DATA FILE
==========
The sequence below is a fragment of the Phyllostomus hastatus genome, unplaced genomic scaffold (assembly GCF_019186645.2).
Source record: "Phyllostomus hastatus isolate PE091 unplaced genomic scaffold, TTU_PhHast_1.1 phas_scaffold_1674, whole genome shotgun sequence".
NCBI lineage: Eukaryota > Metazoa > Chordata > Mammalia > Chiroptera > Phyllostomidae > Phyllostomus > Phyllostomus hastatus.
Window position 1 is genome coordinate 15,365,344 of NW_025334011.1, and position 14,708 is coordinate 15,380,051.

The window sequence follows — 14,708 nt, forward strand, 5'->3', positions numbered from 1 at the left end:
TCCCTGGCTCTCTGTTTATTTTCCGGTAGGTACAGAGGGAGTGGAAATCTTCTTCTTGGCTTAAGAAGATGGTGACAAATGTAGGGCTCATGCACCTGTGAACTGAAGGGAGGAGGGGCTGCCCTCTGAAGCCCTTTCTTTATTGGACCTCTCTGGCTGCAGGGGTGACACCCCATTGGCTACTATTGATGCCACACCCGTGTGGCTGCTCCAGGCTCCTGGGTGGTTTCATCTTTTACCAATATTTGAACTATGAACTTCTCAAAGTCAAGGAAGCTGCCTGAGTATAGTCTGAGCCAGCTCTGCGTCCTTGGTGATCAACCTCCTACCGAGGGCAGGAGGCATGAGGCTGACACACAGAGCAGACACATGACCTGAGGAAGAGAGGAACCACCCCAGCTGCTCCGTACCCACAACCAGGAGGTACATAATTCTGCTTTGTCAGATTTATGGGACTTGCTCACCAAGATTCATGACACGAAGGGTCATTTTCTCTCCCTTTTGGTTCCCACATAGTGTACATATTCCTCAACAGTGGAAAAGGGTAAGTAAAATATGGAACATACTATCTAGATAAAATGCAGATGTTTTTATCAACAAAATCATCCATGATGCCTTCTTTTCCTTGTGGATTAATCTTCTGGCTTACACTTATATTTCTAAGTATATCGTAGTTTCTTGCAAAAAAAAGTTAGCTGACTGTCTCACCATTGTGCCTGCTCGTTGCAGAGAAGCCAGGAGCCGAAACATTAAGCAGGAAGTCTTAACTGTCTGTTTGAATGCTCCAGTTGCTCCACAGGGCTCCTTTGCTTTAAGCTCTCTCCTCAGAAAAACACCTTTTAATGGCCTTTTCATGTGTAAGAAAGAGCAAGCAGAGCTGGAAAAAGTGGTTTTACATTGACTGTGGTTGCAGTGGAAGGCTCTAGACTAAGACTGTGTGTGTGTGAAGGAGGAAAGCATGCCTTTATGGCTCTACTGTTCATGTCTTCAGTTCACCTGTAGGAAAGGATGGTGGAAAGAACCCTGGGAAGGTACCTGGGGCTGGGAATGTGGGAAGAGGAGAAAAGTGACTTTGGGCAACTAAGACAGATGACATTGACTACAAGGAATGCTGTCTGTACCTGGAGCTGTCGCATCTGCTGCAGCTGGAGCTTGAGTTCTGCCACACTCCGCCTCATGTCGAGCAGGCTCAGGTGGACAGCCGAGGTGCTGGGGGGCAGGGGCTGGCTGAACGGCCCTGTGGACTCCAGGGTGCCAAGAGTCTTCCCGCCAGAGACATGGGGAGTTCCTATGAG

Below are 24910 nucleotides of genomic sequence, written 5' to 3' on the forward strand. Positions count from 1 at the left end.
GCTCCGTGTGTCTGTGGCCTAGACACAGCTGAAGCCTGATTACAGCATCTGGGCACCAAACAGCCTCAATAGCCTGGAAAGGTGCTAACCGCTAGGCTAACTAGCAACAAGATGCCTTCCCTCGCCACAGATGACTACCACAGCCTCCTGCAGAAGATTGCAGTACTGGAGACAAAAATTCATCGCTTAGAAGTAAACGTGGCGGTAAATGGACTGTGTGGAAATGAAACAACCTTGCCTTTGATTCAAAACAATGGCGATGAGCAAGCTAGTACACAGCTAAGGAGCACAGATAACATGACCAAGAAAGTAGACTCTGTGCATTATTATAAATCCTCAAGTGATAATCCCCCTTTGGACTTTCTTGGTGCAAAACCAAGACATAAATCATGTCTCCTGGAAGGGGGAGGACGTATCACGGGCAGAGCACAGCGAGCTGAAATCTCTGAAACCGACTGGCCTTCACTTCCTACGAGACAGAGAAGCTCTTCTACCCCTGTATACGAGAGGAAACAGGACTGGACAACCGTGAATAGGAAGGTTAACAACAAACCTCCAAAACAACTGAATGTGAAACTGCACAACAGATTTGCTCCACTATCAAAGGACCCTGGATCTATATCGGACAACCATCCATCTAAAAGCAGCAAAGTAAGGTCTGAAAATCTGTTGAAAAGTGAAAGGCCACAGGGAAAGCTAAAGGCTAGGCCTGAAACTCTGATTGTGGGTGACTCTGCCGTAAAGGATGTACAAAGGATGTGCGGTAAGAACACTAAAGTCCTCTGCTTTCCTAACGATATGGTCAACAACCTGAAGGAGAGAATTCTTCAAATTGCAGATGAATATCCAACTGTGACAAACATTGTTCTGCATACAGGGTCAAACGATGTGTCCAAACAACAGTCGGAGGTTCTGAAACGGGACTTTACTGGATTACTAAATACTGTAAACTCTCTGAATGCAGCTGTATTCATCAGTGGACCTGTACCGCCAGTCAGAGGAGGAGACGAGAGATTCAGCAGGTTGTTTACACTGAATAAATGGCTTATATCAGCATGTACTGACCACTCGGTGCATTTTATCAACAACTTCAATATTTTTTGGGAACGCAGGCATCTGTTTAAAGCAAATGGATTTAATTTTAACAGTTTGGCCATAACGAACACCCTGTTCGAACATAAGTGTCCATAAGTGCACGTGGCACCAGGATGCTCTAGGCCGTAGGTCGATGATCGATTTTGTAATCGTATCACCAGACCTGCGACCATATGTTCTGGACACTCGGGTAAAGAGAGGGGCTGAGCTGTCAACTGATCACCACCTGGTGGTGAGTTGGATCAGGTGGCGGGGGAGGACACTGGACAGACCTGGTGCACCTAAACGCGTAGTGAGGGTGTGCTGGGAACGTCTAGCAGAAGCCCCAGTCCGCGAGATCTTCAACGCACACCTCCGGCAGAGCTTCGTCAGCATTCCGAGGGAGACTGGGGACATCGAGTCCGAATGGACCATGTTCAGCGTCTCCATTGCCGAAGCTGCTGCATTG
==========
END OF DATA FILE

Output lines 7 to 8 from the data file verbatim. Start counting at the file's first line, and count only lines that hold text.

Below are 24910 nucleotides of genomic sequence, written 5' to 3' on the forward strand. Positions count from 1 at the left end.
GCTCCGTGTGTCTGTGGCCTAGACACAGCTGAAGCCTGATTACAGCATCTGGGCACCAAACAGCCTCAATAGCCTGGAAAGGTGCTAACCGCTAGGCTAACTAGCAACAAGATGCCTTCCCTCGCCACAGATGACTACCACAGCCTCCTGCAGAAGATTGCAGTACTGGAGACAAAAATTCATCGCTTAGAAGTAAACGTGGCGGTAAATGGACTGTGTGGAAATGAAACAACCTTGCCTTTGATTCAAAACAATGGCGATGAGCAAGCTAGTACACAGCTAAGGAGCACAGATAACATGACCAAGAAAGTAGACTCTGTGCATTATTATAAATCCTCAAGTGATAATCCCCCTTTGGACTTTCTTGGTGCAAAACCAAGACATAAATCATGTCTCCTGGAAGGGGGAGGACGTATCACGGGCAGAGCACAGCGAGCTGAAATCTCTGAAACCGACTGGCCTTCACTTCCTACGAGACAGAGAAGCTCTTCTACCCCTGTATACGAGAGGAAACAGGACTGGACAACCGTGAATAGGAAGGTTAACAACAAACCTCCAAAACAACTGAATGTGAAACTGCACAACAGATTTGCTCCACTATCAAAGGACCCTGGATCTATATCGGACAACCATCCATCTAAAAGCAGCAAAGTAAGGTCTGAAAATCTGTTGAAAAGTGAAAGGCCACAGGGAAAGCTAAAGGCTAGGCCTGAAACTCTGATTGTGGGTGACTCTGCCGTAAAGGATGTACAAAGGATGTGCGGTAAGAACACTAAAGTCCTCTGCTTTCCTAACGATATGGTCAACAACCTGAAGGAGAGAATTCTTCAAATTGCAGATGAATATCCAACTGTGACAAACATTGTTCTGCATACAGGGTCAAACGATGTGTCCAAACAACAGTCGGAGGTTCTGAAACGGGACTTTACTGGATTACTAAATACTGTAAACTCTCTGAATGCAGCTGTATTCATCAGTGGACCTGTACCGCCAGTCAGAGGAGGAGACGAGAGATTCAGCAGGTTGTTTACACTGAATAAATGGCTTATATCAGCATGTACTGACCACTCGGTGCATTTTATCAACAACTTCAATATTTTTTGGGAACGCAGGCATCTGTTTAAAGCAAATGGATTTAATTTTAACAGTTTGGCCATAACGAACACCCTGTTCGAACATAAGTGTCCATAAGTGCACGTGGCACCAGGATGCTCTAGGCCGTAGGTCGATGATCGATTTTGTAATCGTATCACCAGACCTGCGACCATATGTTCTGGACACTCGGGTAAAGAGAGGGGCTGAGCTGTCAACTGATCACCACCTGGTGGTGAGTTGGATCAGGTGGCGGGGGAGGACACTGGACAGACCTGGTGCACCTAAACGCGTAGTGAGGGTGTGCTGGGAACGTCTAGCAGAAGCCCCAGTCCGCGAGATCTTCAACGCACACCTCCGGCAGAGCTTCGTCAGCATTCCGAGGGAGACTGGGGACATCGAGTCCGAATGGACCATGTTCAGCGTCTCCATTGCCGAAGCTGCTGCATTG